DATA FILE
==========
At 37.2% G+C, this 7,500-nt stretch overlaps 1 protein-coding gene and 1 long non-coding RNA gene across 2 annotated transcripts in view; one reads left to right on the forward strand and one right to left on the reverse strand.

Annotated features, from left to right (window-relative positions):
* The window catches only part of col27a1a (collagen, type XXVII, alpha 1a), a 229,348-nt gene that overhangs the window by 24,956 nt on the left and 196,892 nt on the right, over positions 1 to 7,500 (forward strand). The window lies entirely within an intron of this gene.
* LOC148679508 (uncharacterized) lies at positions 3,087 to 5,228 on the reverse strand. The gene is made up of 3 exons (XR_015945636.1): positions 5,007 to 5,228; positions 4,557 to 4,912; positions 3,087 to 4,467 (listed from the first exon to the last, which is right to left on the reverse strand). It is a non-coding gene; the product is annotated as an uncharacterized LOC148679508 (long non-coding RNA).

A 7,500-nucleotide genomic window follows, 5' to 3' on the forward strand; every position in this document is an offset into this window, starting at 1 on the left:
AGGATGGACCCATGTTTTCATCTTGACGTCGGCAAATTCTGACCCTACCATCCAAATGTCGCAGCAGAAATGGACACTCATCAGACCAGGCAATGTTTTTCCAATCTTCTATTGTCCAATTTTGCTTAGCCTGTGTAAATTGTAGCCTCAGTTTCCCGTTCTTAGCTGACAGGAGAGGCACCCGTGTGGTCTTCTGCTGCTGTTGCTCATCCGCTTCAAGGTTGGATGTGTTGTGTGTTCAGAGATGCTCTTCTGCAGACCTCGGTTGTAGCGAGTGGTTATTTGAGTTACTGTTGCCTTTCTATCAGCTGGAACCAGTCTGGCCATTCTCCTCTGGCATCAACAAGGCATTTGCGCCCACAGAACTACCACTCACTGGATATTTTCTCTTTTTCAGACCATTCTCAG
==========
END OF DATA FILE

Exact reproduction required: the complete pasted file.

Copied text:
At 37.2% G+C, this 7,500-nt stretch overlaps 1 protein-coding gene and 1 long non-coding RNA gene across 2 annotated transcripts in view; one reads left to right on the forward strand and one right to left on the reverse strand.

Annotated features, from left to right (window-relative positions):
* The window catches only part of col27a1a (collagen, type XXVII, alpha 1a), a 229,348-nt gene that overhangs the window by 24,956 nt on the left and 196,892 nt on the right, over positions 1 to 7,500 (forward strand). The window lies entirely within an intron of this gene.
* LOC148679508 (uncharacterized) lies at positions 3,087 to 5,228 on the reverse strand. The gene is made up of 3 exons (XR_015945636.1): positions 5,007 to 5,228; positions 4,557 to 4,912; positions 3,087 to 4,467 (listed from the first exon to the last, which is right to left on the reverse strand). It is a non-coding gene; the product is annotated as an uncharacterized LOC148679508 (long non-coding RNA).

A 7,500-nucleotide genomic window follows, 5' to 3' on the forward strand; every position in this document is an offset into this window, starting at 1 on the left:
AGGATGGACCCATGTTTTCATCTTGACGTCGGCAAATTCTGACCCTACCATCCAAATGTCGCAGCAGAAATGGACACTCATCAGACCAGGCAATGTTTTTCCAATCTTCTATTGTCCAATTTTGCTTAGCCTGTGTAAATTGTAGCCTCAGTTTCCCGTTCTTAGCTGACAGGAGAGGCACCCGTGTGGTCTTCTGCTGCTGTTGCTCATCCGCTTCAAGGTTGGATGTGTTGTGTGTTCAGAGATGCTCTTCTGCAGACCTCGGTTGTAGCGAGTGGTTATTTGAGTTACTGTTGCCTTTCTATCAGCTGGAACCAGTCTGGCCATTCTCCTCTGGCATCAACAAGGCATTTGCGCCCACAGAACTACCACTCACTGGATATTTTCTCTTTTTCAGACCATTCTCAG